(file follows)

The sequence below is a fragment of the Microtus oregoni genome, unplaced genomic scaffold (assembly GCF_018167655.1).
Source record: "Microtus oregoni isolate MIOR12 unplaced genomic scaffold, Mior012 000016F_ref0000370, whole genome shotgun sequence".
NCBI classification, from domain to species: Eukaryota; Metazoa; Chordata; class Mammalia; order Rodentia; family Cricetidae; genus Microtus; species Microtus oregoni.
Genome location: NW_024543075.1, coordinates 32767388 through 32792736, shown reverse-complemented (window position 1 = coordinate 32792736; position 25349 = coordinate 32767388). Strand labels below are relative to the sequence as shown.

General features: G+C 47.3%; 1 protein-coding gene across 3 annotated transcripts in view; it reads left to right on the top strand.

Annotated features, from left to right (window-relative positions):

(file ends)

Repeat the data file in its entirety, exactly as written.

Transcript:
The sequence below is a fragment of the Microtus oregoni genome, unplaced genomic scaffold (assembly GCF_018167655.1).
Source record: "Microtus oregoni isolate MIOR12 unplaced genomic scaffold, Mior012 000016F_ref0000370, whole genome shotgun sequence".
NCBI classification, from domain to species: Eukaryota; Metazoa; Chordata; class Mammalia; order Rodentia; family Cricetidae; genus Microtus; species Microtus oregoni.
Genome location: NW_024543075.1, coordinates 32767388 through 32792736, shown reverse-complemented (window position 1 = coordinate 32792736; position 25349 = coordinate 32767388). Strand labels below are relative to the sequence as shown.

General features: G+C 47.3%; 1 protein-coding gene across 3 annotated transcripts in view; it reads left to right on the top strand.

Annotated features, from left to right (window-relative positions):